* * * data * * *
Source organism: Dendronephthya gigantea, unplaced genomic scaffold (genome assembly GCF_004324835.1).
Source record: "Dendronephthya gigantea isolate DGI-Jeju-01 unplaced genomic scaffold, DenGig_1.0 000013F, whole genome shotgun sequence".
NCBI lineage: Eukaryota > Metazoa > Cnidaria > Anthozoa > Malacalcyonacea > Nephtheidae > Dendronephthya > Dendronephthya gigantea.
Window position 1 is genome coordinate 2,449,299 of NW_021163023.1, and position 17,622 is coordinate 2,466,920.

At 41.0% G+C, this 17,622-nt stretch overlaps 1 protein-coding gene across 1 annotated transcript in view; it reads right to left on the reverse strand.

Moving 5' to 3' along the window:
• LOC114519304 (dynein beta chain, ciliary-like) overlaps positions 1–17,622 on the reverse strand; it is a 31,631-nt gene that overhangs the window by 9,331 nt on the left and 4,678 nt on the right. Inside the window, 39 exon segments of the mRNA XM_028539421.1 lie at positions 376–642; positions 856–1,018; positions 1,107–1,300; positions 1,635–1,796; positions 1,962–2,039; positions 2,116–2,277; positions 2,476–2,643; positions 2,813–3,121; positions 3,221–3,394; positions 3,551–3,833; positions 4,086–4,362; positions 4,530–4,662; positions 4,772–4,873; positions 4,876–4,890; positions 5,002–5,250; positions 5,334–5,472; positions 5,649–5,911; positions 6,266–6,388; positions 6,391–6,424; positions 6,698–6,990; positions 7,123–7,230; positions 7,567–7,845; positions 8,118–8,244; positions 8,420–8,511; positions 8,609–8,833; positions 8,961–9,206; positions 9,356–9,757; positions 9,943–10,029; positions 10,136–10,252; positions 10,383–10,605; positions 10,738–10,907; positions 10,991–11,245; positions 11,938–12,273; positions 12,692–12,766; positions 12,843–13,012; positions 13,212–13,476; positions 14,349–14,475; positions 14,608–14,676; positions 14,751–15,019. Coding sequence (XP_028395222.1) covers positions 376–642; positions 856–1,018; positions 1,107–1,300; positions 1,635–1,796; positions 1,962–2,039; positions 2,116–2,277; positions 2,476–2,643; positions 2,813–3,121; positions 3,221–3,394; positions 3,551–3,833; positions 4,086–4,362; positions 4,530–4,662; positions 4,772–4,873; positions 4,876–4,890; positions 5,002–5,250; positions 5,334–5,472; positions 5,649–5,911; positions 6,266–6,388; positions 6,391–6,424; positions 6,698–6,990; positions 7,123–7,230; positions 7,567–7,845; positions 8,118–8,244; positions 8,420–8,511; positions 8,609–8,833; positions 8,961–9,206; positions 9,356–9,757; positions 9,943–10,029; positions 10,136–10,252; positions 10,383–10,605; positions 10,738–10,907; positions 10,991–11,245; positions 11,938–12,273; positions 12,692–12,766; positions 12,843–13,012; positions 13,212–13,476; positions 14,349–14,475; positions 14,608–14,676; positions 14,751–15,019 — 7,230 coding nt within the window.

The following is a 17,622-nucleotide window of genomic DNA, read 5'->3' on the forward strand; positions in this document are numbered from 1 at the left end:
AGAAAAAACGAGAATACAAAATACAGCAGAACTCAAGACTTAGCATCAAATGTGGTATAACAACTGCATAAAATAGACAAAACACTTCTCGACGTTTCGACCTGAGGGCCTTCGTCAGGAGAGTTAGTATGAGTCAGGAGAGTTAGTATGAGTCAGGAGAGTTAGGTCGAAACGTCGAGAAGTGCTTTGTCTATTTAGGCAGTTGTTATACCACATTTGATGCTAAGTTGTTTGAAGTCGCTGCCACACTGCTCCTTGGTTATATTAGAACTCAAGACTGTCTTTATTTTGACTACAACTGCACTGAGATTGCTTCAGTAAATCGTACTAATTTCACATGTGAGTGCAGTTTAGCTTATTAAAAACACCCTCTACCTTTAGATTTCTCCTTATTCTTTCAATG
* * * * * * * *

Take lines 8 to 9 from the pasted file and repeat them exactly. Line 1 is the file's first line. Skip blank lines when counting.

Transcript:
The following is a 17,622-nucleotide window of genomic DNA, read 5'->3' on the forward strand; positions in this document are numbered from 1 at the left end:
AGAAAAAACGAGAATACAAAATACAGCAGAACTCAAGACTTAGCATCAAATGTGGTATAACAACTGCATAAAATAGACAAAACACTTCTCGACGTTTCGACCTGAGGGCCTTCGTCAGGAGAGTTAGTATGAGTCAGGAGAGTTAGTATGAGTCAGGAGAGTTAGGTCGAAACGTCGAGAAGTGCTTTGTCTATTTAGGCAGTTGTTATACCACATTTGATGCTAAGTTGTTTGAAGTCGCTGCCACACTGCTCCTTGGTTATATTAGAACTCAAGACTGTCTTTATTTTGACTACAACTGCACTGAGATTGCTTCAGTAAATCGTACTAATTTCACATGTGAGTGCAGTTTAGCTTATTAAAAACACCCTCTACCTTTAGATTTCTCCTTATTCTTTCAATG